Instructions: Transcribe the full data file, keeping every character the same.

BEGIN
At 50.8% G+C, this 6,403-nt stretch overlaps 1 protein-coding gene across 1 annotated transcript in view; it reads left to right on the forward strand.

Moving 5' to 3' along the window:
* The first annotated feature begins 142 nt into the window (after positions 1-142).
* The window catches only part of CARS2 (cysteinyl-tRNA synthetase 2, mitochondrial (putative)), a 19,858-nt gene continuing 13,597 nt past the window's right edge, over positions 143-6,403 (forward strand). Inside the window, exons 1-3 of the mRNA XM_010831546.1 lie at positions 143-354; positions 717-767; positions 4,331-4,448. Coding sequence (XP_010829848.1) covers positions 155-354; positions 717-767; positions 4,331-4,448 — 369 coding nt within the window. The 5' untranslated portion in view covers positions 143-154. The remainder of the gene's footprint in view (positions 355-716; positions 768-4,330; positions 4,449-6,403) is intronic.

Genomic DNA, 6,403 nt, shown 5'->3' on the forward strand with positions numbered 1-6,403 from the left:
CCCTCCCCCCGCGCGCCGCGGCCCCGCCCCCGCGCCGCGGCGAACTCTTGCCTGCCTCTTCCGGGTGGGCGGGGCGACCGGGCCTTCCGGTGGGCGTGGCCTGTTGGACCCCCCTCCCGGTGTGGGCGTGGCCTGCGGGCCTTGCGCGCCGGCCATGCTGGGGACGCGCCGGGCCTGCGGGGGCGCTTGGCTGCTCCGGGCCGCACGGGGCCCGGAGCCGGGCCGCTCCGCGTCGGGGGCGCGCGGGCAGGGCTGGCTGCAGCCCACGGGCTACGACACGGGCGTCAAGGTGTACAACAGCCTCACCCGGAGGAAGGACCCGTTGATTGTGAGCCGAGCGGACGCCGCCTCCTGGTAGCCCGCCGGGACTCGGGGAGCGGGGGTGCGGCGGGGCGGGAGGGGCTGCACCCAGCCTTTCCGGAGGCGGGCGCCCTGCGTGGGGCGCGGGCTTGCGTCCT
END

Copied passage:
At 50.8% G+C, this 6,403-nt stretch overlaps 1 protein-coding gene across 1 annotated transcript in view; it reads left to right on the forward strand.

Moving 5' to 3' along the window:
* The first annotated feature begins 142 nt into the window (after positions 1-142).
* The window catches only part of CARS2 (cysteinyl-tRNA synthetase 2, mitochondrial (putative)), a 19,858-nt gene continuing 13,597 nt past the window's right edge, over positions 143-6,403 (forward strand). Inside the window, exons 1-3 of the mRNA XM_010831546.1 lie at positions 143-354; positions 717-767; positions 4,331-4,448. Coding sequence (XP_010829848.1) covers positions 155-354; positions 717-767; positions 4,331-4,448 — 369 coding nt within the window. The 5' untranslated portion in view covers positions 143-154. The remainder of the gene's footprint in view (positions 355-716; positions 768-4,330; positions 4,449-6,403) is intronic.

Genomic DNA, 6,403 nt, shown 5'->3' on the forward strand with positions numbered 1-6,403 from the left:
CCCTCCCCCCGCGCGCCGCGGCCCCGCCCCCGCGCCGCGGCGAACTCTTGCCTGCCTCTTCCGGGTGGGCGGGGCGACCGGGCCTTCCGGTGGGCGTGGCCTGTTGGACCCCCCTCCCGGTGTGGGCGTGGCCTGCGGGCCTTGCGCGCCGGCCATGCTGGGGACGCGCCGGGCCTGCGGGGGCGCTTGGCTGCTCCGGGCCGCACGGGGCCCGGAGCCGGGCCGCTCCGCGTCGGGGGCGCGCGGGCAGGGCTGGCTGCAGCCCACGGGCTACGACACGGGCGTCAAGGTGTACAACAGCCTCACCCGGAGGAAGGACCCGTTGATTGTGAGCCGAGCGGACGCCGCCTCCTGGTAGCCCGCCGGGACTCGGGGAGCGGGGGTGCGGCGGGGCGGGAGGGGCTGCACCCAGCCTTTCCGGAGGCGGGCGCCCTGCGTGGGGCGCGGGCTTGCGTCCT